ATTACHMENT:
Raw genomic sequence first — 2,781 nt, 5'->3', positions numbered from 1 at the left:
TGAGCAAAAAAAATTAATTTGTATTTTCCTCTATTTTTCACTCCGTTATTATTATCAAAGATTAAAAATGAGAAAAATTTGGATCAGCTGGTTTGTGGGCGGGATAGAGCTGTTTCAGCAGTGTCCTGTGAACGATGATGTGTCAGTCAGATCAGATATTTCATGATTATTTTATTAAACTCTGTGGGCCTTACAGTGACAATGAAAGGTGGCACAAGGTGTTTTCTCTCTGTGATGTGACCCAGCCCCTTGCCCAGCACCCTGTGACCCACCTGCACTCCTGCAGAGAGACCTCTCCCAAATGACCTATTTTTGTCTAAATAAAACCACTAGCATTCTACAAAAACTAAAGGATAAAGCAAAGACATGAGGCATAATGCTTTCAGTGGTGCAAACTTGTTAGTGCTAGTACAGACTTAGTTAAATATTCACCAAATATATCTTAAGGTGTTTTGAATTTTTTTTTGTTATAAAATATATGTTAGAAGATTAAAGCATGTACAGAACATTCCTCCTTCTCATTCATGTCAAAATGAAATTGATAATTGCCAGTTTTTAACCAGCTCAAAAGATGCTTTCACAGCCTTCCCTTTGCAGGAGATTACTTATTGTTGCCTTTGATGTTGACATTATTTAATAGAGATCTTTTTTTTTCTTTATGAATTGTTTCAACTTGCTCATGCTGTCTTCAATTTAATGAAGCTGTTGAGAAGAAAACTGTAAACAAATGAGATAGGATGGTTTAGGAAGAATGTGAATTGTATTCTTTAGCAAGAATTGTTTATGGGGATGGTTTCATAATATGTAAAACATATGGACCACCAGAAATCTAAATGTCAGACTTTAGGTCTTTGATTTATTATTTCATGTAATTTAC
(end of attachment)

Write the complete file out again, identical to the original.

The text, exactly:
Raw genomic sequence first — 2,781 nt, 5'->3', positions numbered from 1 at the left:
TGAGCAAAAAAAATTAATTTGTATTTTCCTCTATTTTTCACTCCGTTATTATTATCAAAGATTAAAAATGAGAAAAATTTGGATCAGCTGGTTTGTGGGCGGGATAGAGCTGTTTCAGCAGTGTCCTGTGAACGATGATGTGTCAGTCAGATCAGATATTTCATGATTATTTTATTAAACTCTGTGGGCCTTACAGTGACAATGAAAGGTGGCACAAGGTGTTTTCTCTCTGTGATGTGACCCAGCCCCTTGCCCAGCACCCTGTGACCCACCTGCACTCCTGCAGAGAGACCTCTCCCAAATGACCTATTTTTGTCTAAATAAAACCACTAGCATTCTACAAAAACTAAAGGATAAAGCAAAGACATGAGGCATAATGCTTTCAGTGGTGCAAACTTGTTAGTGCTAGTACAGACTTAGTTAAATATTCACCAAATATATCTTAAGGTGTTTTGAATTTTTTTTTGTTATAAAATATATGTTAGAAGATTAAAGCATGTACAGAACATTCCTCCTTCTCATTCATGTCAAAATGAAATTGATAATTGCCAGTTTTTAACCAGCTCAAAAGATGCTTTCACAGCCTTCCCTTTGCAGGAGATTACTTATTGTTGCCTTTGATGTTGACATTATTTAATAGAGATCTTTTTTTTTCTTTATGAATTGTTTCAACTTGCTCATGCTGTCTTCAATTTAATGAAGCTGTTGAGAAGAAAACTGTAAACAAATGAGATAGGATGGTTTAGGAAGAATGTGAATTGTATTCTTTAGCAAGAATTGTTTATGGGGATGGTTTCATAATATGTAAAACATATGGACCACCAGAAATCTAAATGTCAGACTTTAGGTCTTTGATTTATTATTTCATGTAATTTAC